Crowdfunding emerged as a heralded capital-formation mechanism at a time when capital markets desperately need it, but is it actually viable? Following passage of the JOBS Act and issuance of proposed rules by the SEC, equity crowdfunding will soon become reality. When signing the JOBS Act, President Obama touted it as a means "to increase American job creation and economic growth," but that will only hold true for Title III, Crowdfunding, if the SEC creates an attractive market for high-quality projects. The SEC's proposed rules impose a heavy disclosure burden relative to a low maximum offering amount, offering a poor value proposition to aspiring entrepreneurs. Consequently, the proposed crowdfunding market is more likely to attract low quality projects that cannot find funding elsewhere.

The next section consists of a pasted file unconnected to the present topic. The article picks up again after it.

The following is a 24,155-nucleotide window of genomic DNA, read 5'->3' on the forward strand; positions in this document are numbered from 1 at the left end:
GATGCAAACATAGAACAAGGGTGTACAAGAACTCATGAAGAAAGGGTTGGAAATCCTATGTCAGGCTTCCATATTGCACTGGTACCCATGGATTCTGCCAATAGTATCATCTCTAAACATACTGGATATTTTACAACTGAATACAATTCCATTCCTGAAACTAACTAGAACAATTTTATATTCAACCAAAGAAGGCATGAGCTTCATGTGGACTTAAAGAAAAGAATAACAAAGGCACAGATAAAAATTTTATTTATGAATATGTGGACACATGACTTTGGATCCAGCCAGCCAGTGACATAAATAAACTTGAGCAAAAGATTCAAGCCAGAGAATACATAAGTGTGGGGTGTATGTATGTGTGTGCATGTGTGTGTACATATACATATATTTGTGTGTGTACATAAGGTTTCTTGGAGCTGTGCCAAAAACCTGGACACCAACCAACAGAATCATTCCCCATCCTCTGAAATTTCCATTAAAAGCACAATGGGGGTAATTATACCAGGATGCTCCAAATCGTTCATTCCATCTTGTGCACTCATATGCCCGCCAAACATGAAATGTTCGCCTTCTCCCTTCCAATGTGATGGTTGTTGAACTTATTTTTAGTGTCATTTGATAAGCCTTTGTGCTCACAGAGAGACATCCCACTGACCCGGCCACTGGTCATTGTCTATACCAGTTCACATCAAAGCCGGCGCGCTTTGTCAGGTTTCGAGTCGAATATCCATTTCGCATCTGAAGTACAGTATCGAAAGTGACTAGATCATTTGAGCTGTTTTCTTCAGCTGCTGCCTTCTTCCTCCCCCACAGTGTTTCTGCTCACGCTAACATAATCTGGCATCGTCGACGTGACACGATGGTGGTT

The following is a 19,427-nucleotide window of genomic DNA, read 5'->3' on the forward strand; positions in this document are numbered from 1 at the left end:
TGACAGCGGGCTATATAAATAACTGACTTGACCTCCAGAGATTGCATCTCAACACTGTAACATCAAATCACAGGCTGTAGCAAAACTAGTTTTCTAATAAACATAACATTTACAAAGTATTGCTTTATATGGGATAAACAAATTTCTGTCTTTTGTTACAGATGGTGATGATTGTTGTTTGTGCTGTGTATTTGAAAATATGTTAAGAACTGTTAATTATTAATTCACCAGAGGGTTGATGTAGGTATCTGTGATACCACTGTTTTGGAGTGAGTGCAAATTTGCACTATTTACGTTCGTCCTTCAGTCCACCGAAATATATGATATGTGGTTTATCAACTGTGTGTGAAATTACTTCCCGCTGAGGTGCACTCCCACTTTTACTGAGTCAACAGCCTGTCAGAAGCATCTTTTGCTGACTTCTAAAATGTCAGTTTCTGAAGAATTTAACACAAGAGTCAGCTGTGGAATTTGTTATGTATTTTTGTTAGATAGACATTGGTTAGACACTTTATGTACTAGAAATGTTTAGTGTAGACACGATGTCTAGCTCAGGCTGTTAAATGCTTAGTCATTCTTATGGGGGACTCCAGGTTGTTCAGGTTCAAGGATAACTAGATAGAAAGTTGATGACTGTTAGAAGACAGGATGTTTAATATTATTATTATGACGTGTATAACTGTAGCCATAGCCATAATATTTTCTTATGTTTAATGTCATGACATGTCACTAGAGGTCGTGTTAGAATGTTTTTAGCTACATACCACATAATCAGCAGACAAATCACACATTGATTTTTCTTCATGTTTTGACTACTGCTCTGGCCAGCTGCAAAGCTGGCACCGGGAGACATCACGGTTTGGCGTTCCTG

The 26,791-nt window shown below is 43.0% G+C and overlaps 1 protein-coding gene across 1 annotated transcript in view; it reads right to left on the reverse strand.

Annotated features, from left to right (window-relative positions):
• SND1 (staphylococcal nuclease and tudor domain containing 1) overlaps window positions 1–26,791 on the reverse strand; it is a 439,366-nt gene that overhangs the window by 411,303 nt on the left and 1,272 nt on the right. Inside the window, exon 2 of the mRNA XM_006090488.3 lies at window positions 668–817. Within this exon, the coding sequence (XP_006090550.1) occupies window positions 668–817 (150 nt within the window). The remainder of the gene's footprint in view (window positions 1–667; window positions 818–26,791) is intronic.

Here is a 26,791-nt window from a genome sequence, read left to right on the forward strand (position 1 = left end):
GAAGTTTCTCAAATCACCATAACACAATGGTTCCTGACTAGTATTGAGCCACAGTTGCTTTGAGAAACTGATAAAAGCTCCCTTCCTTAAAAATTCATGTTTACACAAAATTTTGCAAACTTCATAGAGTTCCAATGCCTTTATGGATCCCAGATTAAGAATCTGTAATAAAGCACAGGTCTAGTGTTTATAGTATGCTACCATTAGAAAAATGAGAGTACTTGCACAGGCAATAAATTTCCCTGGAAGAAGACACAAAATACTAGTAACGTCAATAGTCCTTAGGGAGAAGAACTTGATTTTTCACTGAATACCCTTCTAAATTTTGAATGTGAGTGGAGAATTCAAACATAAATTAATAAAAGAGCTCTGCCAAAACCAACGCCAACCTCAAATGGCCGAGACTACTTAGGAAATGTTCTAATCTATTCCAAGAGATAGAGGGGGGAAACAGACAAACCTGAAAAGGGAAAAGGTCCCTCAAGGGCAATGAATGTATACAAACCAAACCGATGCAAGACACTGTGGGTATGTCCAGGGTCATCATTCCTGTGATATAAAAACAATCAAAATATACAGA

This Note contends that reducing disclosure requirements, allowing portals greater discretion to screen projects, and facilitating active crowd participation in selecting high-quality investments would be more consistent with the aims of both the JOBS Act, in particular, and securities regulation, in general. This Note recommends the Commission initially adopt a light regulatory approach, let the market regulate itself where practicable, and impose harsher regulation only where necessary.
R. Kevin Saunders, II,
Power to the People: How the SEC Can Empower the Crowd,
16 Vanderbilt Journal of Entertainment and Technology Law
Available at: https://scholarship.law.vanderbilt.edu/jetlaw/vol16/iss4/6